Choosing Golf Course Pesticide And Solar Death
By James Donahue
Everybody knows there is an alarming hole in the Earth's
ozone layer that exposes Antarctica
and the southern areas of the world to solar radiation during certain times of the year.
A lot of people also know that world leaders were so alarmed
about the speed at which the ozone over the planet was being depleted, they made an international pact in 1987 to ban products
containing the two main chemicals found to be causing the problem . . . chloride and bromine compounds . . . from world markets.
Since that date, industrial leaders all over the world
have been complying with the terms of the pact, called the Montreal Protocol, and scientists have been expressing hope that
the damage to the ozone layer can be halted before it gets so thin our planet will be too radiated to support life.
This and the second major world effort to stop global
warming via the Kyoto Protocol, hammered out in Japan
just before George W. Bush took office, were both hopeful signs. It was the first two times the major world powers were willing
to act collectively to take drastic measures to save the planet from total ruin.
Bush changed everything.
He not only snubbed the Kyoto Protocol, he is making a
major effort this year to allow American farmers and industries to dodge the rules of the Montreal Protocol. The government
wants to allow the continued use of methyl bromide, a pesticide used for fumigating stored grain bins and treating golf course
If someone has counted the number of farm granaries and
golf courses around the country lately, he or she would know that it would take a lot of methyl bromide to keep the bugs out
of all of them.
Methyl bromide, a toxic poisonous gas, remains the greatest
attacker of ozone left in the industrialized part of the world. That is because of its qualities as a bug killer work effectively
in buildings, thick patches of plants and other hard-to-get-at places. Other pesticides are available that do not harm the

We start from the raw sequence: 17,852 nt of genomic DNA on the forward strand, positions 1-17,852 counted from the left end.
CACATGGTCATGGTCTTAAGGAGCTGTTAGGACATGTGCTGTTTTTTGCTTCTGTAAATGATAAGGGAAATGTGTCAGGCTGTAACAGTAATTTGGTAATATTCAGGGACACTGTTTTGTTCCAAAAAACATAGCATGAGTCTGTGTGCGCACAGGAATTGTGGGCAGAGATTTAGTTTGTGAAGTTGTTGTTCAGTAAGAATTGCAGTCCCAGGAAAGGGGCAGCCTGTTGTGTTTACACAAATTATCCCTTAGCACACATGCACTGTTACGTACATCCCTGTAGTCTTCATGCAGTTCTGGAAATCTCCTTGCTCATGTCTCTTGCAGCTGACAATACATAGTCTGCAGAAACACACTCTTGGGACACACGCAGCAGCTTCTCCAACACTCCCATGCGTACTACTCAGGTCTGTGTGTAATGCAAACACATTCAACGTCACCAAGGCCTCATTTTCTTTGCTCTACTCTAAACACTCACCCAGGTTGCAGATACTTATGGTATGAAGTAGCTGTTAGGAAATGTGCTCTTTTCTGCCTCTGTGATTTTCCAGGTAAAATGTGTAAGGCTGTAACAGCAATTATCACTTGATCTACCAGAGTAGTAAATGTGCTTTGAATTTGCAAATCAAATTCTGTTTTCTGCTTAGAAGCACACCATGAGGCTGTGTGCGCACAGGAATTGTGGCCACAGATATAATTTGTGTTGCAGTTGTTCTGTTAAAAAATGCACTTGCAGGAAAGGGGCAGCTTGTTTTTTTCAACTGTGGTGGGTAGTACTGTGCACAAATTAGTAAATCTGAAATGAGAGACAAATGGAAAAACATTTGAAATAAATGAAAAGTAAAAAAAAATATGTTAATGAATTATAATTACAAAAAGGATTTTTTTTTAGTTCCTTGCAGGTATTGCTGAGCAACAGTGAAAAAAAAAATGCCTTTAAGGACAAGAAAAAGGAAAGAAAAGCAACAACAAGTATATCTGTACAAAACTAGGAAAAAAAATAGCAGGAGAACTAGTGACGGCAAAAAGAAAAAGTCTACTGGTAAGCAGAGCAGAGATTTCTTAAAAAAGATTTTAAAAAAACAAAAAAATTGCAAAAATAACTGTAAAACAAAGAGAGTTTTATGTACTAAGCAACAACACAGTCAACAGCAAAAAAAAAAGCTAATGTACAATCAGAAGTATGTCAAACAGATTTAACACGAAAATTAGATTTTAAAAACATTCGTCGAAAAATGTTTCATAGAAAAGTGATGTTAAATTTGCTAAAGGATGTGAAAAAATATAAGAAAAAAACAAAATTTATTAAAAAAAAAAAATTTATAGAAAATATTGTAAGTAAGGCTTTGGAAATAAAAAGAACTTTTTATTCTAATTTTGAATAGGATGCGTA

ozone, but the application is more difficult.
Farmers like to inject the gas into the soil before planting
because it wipes out everything alive, including earthworms and other earth-friendly insects. But they say it leaves no toxic
residue in the soil. Instead, the gas escapes from the soil and rises into the atmosphere, eventually attacking the ozone
States is responsible for a quarter of the world's consumption of methyl bromide. The stuff
is so toxic, it is deadly when humans come in contact with it. And the chemical also has been linked to prostate cancers in
If Bush gets his way, his administration is going to snub
the Montreal Protocol, just as it did the Kyoto Protocol. We can then watch the southern hole in the ozone layer get wider
and wider until the protective covering disappears from our planet altogether.
Not only is the U.S. government demanding the right to
continue using methyl bromide to treat golf courses, it also wants to exploit a loophole in the treaty that would allow the
use of the gas to treat wood packaging. Instead of phasing out the use of the poison, American industry might actually increase
production and use.
An international conference in Nairobi
will consider the U.S. demands for protocol
exemptions in the fall. If successful, environmental groups fear the treaty will start to fall apart.
"The US is reneging on the agreement, and working very,
very hard to get other countries to agree," said David Doniger, former government official and now with the Natural Resources
Dr. Joe Farman, the Cambridge
scientist that discovered the Antarctic ozone hole, was quoted in one British newspaper: "This is madness. We do not need
this chemical. We do need the ozone layer. How stupid can people be?"
When you think about the millions of years it took for
that ozone to build up there in the stratosphere, and the millions of years more it will take for it to be replaced, letting
Mr. Bush and pals get away with this is a serious crime.
In the interest of money, they could be sounding
a death knell for the entire human race and it might be coming down on us sooner than anybody might image.